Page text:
Thursday, January 9, 2020

This startup is creating underwater robots to map the ocean

A tag team of deep-sea underwater robots sounds a whole lot like the setup for a Hollywood blockbuster.
In fact, it’s the mission statement of a new startup with the appropriately cinematic name Terradepth.
The company is building autonomous submersible robots to help map parts of the ocean that are typically difficult to monitor.

From Fossbytes by

Exploring the depth of the mighty ocean has been a hard task for the human race.
While there are technologies that can tell us what’s beneath the surface of the water, much of the earth’s ocean still remains a mystery.
So, attempts are continuously being made to come up with something more efficient and capable. Terradepth, a startup founded by two US ex-Navy SEALs, is moving along similar lines, trying to create autonomous robots that can dive in the deep waters and map the ocean.

Based out of Austin, Texas, Terradepth’s goal is to make its fleet of underwater robots called AxV (Autonomous Hybrid Vehicles) map the ocean and collect data — all while keeping the costs down and reducing the need for human interaction.
That’s something current methods have struggled to achieve.
The startup will demo its ambitious robots in an open-water environment in the summer of 2020.
To fuel their project, it has received a funding of $8 million from the storage giant Seagate Technology.

Terradepth AxV: What it’s like?

In terms of looks and feel, the Terradepth AxV is a tube-shaped vessel loaded with all the tech to collect ocean data, talk to other AxV units, and communicate with its Operations Center in Austin, Texas, via satellite.
Speaking of the specifications, the Terradepth AxV is 9.2 meters long with a diameter of 1050mm and weighs 3700 kgs. To give you an idea, it’s heavier than the 2019 Ford F350 XLT pickup that weighs around 3300 Kgs.

The Terradepth data collection vehicle is referred to as an AxV due to its autonomous surface and subsurface capabilities. Our vehicle system can consist of two (or more) identical vehicles: one operating semi-submerged and the other operating at depth.
It comes with a 1kW rechargeable battery system that gives a range of 1000 nautical miles per deployment.
Right now, the Terradepth AxV can dive down up to 1000 meters, but in the future, the autonomous robot vessel will be able to reach 3000 meters of depth.
Moreover, the robot vessel also offers an at-sea of up to 30 days.
On the software side, Terradepth’s custom-made vehicle software uses advanced machine learning and big data concepts for onboard analysis, data transmission, and to maintain the efficiency of data collection and processing.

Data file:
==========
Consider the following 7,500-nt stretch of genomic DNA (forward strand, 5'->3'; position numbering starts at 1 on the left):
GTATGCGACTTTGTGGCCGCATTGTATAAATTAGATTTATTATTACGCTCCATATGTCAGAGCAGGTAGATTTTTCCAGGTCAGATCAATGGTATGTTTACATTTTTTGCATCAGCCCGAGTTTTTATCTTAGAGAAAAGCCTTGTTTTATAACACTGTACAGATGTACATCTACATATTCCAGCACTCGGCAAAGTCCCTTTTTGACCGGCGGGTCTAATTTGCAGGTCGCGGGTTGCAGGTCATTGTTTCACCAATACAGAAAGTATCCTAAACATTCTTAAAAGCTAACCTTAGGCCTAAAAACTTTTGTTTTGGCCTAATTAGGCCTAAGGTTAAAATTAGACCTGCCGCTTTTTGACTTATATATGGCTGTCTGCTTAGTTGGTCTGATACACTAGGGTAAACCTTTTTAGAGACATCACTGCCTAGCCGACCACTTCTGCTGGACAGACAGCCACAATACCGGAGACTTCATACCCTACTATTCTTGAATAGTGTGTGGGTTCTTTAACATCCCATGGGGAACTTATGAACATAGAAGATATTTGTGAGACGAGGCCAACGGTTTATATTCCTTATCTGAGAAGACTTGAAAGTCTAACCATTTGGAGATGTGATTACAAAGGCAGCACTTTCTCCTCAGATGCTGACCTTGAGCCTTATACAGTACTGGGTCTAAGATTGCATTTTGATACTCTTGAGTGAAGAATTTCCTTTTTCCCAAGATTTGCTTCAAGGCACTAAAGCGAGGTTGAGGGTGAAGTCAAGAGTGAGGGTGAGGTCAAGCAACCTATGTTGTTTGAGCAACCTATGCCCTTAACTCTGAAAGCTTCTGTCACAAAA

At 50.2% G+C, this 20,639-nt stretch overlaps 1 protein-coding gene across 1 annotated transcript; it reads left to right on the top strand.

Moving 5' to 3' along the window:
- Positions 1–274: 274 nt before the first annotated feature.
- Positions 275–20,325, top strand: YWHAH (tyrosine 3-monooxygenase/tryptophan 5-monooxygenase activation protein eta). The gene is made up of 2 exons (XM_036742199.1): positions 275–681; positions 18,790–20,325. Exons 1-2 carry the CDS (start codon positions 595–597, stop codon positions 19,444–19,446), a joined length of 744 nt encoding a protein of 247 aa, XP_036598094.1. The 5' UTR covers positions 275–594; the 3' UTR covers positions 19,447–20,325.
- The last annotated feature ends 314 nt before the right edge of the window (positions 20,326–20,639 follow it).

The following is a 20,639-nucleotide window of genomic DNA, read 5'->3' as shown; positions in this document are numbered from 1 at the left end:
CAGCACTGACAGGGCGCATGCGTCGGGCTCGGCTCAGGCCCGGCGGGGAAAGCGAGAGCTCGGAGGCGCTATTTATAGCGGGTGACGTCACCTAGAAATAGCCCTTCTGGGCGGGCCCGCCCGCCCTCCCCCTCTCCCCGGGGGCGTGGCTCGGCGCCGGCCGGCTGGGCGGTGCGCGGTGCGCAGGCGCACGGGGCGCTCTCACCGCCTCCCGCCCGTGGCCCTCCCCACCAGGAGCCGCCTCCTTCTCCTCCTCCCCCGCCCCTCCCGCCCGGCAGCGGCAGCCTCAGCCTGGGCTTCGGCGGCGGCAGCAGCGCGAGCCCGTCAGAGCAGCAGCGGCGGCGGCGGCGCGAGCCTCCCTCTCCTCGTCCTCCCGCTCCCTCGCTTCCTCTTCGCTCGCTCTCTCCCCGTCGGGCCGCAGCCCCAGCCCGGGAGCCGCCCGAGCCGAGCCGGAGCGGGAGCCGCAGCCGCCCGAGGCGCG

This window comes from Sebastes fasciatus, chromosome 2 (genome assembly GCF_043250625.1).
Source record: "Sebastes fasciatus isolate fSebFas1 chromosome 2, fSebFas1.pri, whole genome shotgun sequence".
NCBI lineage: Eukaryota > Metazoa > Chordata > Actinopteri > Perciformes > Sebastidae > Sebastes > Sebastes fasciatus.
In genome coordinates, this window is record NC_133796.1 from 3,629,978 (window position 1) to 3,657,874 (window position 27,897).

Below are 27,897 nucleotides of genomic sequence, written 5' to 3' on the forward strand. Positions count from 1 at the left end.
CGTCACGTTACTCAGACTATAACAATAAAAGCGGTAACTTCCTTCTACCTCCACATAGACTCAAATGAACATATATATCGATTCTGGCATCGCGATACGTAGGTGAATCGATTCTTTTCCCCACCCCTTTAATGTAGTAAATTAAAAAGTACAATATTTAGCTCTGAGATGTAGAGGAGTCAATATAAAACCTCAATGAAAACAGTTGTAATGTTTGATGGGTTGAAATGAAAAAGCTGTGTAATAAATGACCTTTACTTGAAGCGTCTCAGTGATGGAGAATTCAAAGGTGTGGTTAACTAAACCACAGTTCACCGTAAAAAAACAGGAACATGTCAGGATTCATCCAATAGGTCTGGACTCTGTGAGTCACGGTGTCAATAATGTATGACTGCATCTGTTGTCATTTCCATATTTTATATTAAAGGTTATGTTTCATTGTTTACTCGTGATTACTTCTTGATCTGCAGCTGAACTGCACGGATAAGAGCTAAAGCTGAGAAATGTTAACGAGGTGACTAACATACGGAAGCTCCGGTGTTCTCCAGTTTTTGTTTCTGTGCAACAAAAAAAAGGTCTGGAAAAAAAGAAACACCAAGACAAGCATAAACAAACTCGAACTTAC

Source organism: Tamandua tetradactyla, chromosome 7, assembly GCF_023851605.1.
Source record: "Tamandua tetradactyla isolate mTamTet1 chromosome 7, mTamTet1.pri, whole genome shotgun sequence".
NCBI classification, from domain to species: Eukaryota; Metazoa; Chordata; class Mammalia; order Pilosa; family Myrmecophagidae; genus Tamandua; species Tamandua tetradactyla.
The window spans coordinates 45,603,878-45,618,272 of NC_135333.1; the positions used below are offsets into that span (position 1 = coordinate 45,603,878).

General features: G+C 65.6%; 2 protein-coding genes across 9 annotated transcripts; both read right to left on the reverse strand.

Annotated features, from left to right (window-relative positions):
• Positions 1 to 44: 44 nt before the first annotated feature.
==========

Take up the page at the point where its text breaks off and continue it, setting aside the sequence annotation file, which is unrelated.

It will be able to offer robust support for third-party processing software and instruments connected to the AxV.
In the future when its AxV fleet comes into full flow, Terradepth’s ultimate plan is to offer a data-as-a-service option for others to get access to the ocean data.

“Our highly intelligent unmanned ocean vehicle completely removes the need for humans at sea,” the company notes on its website.
“The Terradepth AxV is deep-ocean rated, highly modular, and powers a large payload of sensors.”
The company’s mini-subs will reportedly boast an at-sea duration of 30 days, with an onboard recharging system capable of propelling them through the waves with a range of 1,000 nautical miles per deployment.
The Terradepth AxV sub is 9.2 meters in length, and tips the scale at 3,700 kilos.
(Although, of course, weight works a little bit differently underwater.)
They will initially be able to reach depths of 1,000 meters, although plans are afoot to extend this to 3,000 meters, meaning that they’ll be able to journey to the bottom of many parts of the ocean.
For context, the deepest point in the ocean, the Challenger Deep, is approximately 11,000 meters down.
“During at-sea operations, the topside AxV provides sea surface data collection, communications and navigation assistance, while the submerged AxV conducts its submerged mission,” the company notes.
“The two AxVs can then switch roles once the submerged vehicle’s energy is expended to a predetermined level. Once surfaced, the vehicle employs a hybrid system of rechargeable lithium batteries and an air-dependent power plant capable of operating high-power, high-logistics instrument payloads.”
Underwater, the plan is for the robots to be able to able to gather data using multispectral imaging and other surveillance methods.
This will be useful for both monitoring and forecasting services.
Eventually, the goal is to be able to roll out entire networked fleets of autonomous robots.
At present, Terradepth is planning on demonstrating its tech in an open-water environment in summer 2020.
Just when you thought it was safe to go back in the water, too.

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